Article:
AUTHORS Book Club: This is the Year You Write Your Novel

AUTHORS user and contributor Bill Oskinski gives a review of Walter Mosley’s craft writing book, This is the Year You Write Your Novel and a story about how it helped him finish his first nonfiction book, Ungodly, A True Story Of Unprecedented Evil.


For anyone who might feel overwhelmed starting their magnum opus, I most strongly recommend renowned author Walter Mosley’s insightful book, This Is Year You Write Your Novel. One of President Bill Clinton’s favorite authors, Mosley created the singular character Easy Rawlins in a thrilling and knowing series. Before attaining such success, Mosley, too, had to overcome the near-universal writer’s fear of the blank page. In a concise and highly practical guide, Mosley expounds on how to break through whatever mental or emotional inertia is blocking you from producing your book.

I will take the liberty of summing up Mosley’s message in one word: DISCIPLINE. He advocates writing every day for a set, manageable period of time. If you don’t waste your energy thinking about how much further you have to go, you’ll have a day’s (or an hour’s, or two hours’) work done. If you do that every day, you’ll be amazed at your progress. A page a day turns into 30 in a month and 360 in a year. Voila! You’ve got a first draft.

I can personally vouch for Mosley’s philosophy. I was a journalist for many years and I always wanted to write a book; but I thought the process would be too daunting. Several years ago, a university press asked me to write a non-fiction book on a story I’d covered for about five years: the bizarre and tragic saga of an African-American cult that transplanted itself from urban New York City to rural Georgia. The leader of the faction, a Brooklyn street kid named Dwight York, declared himself a god and for 35 years ran his cult under the noses of politicians, police, and educators. In Brooklyn, York was a phony Imam leading the Ansaru Allah Community; in Putnam County, he morphed into Dr. Malachi Z. York, Master Teacher of Tama-Re, a roadside Egyptian-flavored theme park and cult headquarters.

I was certain I needed a leave of absence to have the time to write the book, but my boss refused my leave request. Once my anger subsided, I decided to write the book no matter what. I started rising early enough to spend an hour or so writing before I went to work. On pleasant mornings—of which there are many in Atlanta—I wrote on my front porch, where I could savor the quiet and the scent of my camellias. I used my vacation time for research trips and interviews. Within a year, Ungodly, A True Story Of Unprecedented Evil was done. My editor was elated by the manuscript.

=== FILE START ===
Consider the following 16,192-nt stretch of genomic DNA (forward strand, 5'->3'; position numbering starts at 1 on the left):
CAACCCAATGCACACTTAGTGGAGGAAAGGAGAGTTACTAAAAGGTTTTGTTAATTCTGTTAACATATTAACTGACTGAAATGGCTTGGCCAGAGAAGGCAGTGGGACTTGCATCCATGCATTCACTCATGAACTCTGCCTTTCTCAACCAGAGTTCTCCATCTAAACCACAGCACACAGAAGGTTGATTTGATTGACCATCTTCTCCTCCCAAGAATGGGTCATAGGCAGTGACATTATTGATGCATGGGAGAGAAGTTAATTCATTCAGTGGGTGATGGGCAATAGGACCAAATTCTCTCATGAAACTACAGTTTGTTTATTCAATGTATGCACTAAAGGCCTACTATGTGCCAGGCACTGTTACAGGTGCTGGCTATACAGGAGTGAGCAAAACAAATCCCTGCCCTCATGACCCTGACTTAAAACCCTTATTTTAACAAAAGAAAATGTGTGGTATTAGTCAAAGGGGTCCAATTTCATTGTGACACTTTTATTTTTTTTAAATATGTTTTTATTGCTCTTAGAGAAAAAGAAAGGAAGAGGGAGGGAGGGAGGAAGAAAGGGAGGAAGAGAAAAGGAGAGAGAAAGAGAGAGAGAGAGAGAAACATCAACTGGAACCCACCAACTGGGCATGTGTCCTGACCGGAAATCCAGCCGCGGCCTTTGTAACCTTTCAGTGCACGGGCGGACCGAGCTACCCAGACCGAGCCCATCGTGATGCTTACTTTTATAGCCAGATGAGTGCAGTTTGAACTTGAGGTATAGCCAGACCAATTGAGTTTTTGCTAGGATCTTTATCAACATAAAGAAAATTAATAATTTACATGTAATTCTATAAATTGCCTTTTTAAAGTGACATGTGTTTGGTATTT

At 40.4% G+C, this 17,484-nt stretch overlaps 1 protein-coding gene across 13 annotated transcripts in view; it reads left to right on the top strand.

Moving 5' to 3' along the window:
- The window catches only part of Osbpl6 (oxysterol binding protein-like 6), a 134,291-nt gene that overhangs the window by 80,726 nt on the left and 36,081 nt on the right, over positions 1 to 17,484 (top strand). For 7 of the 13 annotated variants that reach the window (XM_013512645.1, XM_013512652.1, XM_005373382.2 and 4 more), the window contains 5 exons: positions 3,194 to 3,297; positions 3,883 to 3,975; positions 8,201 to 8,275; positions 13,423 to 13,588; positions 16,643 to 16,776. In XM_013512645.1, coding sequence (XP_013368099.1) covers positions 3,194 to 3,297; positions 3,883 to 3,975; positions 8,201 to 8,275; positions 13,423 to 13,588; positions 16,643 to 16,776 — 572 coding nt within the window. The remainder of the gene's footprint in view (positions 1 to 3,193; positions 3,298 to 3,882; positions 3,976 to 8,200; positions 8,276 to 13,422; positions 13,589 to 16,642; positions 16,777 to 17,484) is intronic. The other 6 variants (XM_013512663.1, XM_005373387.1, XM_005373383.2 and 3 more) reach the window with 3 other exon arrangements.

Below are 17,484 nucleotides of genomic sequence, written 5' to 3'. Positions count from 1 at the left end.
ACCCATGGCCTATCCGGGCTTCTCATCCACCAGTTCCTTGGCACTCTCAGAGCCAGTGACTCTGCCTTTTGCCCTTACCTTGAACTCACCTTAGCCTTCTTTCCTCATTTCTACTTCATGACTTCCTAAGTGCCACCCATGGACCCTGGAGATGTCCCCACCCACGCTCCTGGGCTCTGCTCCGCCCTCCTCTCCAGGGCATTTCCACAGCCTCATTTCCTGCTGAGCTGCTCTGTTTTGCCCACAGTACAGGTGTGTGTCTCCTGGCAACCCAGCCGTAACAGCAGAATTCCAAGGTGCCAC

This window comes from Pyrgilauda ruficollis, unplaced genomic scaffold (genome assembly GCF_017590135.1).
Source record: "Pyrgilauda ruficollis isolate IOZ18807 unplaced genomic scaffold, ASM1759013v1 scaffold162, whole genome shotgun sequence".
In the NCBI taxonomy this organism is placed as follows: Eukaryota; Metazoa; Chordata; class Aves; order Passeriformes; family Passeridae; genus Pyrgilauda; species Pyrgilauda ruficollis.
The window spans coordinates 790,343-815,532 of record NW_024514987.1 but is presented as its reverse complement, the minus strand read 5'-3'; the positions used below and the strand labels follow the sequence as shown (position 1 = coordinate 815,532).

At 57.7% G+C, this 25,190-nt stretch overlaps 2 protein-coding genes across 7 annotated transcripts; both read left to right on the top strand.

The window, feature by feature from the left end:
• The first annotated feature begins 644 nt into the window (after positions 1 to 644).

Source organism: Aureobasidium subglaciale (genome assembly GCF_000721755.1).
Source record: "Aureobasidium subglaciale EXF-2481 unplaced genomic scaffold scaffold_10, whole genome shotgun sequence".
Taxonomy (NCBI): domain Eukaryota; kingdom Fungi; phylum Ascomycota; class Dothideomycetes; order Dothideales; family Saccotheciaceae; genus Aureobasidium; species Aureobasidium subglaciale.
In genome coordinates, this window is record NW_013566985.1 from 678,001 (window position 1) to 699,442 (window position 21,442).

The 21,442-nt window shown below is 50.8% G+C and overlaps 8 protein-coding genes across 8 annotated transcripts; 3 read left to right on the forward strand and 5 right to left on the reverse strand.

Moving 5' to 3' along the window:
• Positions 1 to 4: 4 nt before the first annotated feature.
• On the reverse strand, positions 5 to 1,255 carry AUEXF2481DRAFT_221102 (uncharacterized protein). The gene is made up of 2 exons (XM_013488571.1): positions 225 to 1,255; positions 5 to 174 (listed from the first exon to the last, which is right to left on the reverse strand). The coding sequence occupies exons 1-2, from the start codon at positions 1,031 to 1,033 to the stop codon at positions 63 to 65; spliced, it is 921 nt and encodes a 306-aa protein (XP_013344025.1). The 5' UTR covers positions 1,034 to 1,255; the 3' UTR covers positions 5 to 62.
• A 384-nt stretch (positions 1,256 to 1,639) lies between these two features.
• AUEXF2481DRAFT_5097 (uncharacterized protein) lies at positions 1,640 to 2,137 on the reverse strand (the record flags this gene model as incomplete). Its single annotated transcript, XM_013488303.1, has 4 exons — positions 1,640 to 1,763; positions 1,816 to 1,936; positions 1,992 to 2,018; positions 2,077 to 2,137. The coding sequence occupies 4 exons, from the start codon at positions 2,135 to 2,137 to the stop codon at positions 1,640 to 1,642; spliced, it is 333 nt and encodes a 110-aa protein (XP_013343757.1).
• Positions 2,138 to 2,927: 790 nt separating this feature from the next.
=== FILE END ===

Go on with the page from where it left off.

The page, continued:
However, I was still far from home base. One of the central figures in the book is a former Governor of Georgia who actually took the cult leader’s side and actively tried to inhibit the local sheriff’s investigation. Racial politics at their worst. I did not realize that the politician was also a member of the university’s fundraising board. When he objected to the manuscript, the university press folks caved and I pulled the manuscript despite having no other publisher at the time. Fortunately, I found a small, regional press that was not beholden to the Governor, and Ungodly became a Barnes & Noble featured regional title.

The marketplace will tell you if you have the talent to become an author, but you must supply your own determination and discipline. When I was an engineering and physics major at Florida State University, I was fortunate enough to be accepted into Pulitzer Prize-winning author Michael Shaara’s creative writing classes. I’ll never forget his comment on the primary importance of writer’s discipline. He said he could not and would not teach us how to write, nor would he critique our writing. “All I can do,” he said, “is encourage you to sit down and write.”

Bill Osinski is a writer using the platform and a veteran journalist. He can be reached at